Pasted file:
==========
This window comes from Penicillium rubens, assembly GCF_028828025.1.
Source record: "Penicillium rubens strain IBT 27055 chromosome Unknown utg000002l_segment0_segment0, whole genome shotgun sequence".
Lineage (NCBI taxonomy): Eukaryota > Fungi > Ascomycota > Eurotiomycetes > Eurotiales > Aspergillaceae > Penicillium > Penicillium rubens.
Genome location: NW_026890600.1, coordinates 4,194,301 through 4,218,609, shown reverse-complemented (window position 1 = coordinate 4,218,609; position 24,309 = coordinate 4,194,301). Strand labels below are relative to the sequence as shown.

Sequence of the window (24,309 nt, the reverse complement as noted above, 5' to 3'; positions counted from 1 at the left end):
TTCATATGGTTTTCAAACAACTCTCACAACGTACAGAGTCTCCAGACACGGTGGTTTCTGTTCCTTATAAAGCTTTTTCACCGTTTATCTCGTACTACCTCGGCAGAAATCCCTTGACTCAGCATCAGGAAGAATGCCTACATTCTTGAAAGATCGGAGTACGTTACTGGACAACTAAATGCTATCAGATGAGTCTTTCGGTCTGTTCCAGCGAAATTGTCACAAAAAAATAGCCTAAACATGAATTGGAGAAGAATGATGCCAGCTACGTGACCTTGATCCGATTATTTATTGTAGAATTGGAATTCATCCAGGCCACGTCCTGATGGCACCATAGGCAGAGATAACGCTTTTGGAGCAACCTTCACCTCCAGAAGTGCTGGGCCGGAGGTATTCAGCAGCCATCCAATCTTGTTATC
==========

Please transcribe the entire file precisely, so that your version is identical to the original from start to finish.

This window comes from Penicillium rubens, assembly GCF_028828025.1.
Source record: "Penicillium rubens strain IBT 27055 chromosome Unknown utg000002l_segment0_segment0, whole genome shotgun sequence".
Lineage (NCBI taxonomy): Eukaryota > Fungi > Ascomycota > Eurotiomycetes > Eurotiales > Aspergillaceae > Penicillium > Penicillium rubens.
Genome location: NW_026890600.1, coordinates 4,194,301 through 4,218,609, shown reverse-complemented (window position 1 = coordinate 4,218,609; position 24,309 = coordinate 4,194,301). Strand labels below are relative to the sequence as shown.

Sequence of the window (24,309 nt, the reverse complement as noted above, 5' to 3'; positions counted from 1 at the left end):
TTCATATGGTTTTCAAACAACTCTCACAACGTACAGAGTCTCCAGACACGGTGGTTTCTGTTCCTTATAAAGCTTTTTCACCGTTTATCTCGTACTACCTCGGCAGAAATCCCTTGACTCAGCATCAGGAAGAATGCCTACATTCTTGAAAGATCGGAGTACGTTACTGGACAACTAAATGCTATCAGATGAGTCTTTCGGTCTGTTCCAGCGAAATTGTCACAAAAAAATAGCCTAAACATGAATTGGAGAAGAATGATGCCAGCTACGTGACCTTGATCCGATTATTTATTGTAGAATTGGAATTCATCCAGGCCACGTCCTGATGGCACCATAGGCAGAGATAACGCTTTTGGAGCAACCTTCACCTCCAGAAGTGCTGGGCCGGAGGTATTCAGCAGCCATCCAATCTTGTTATC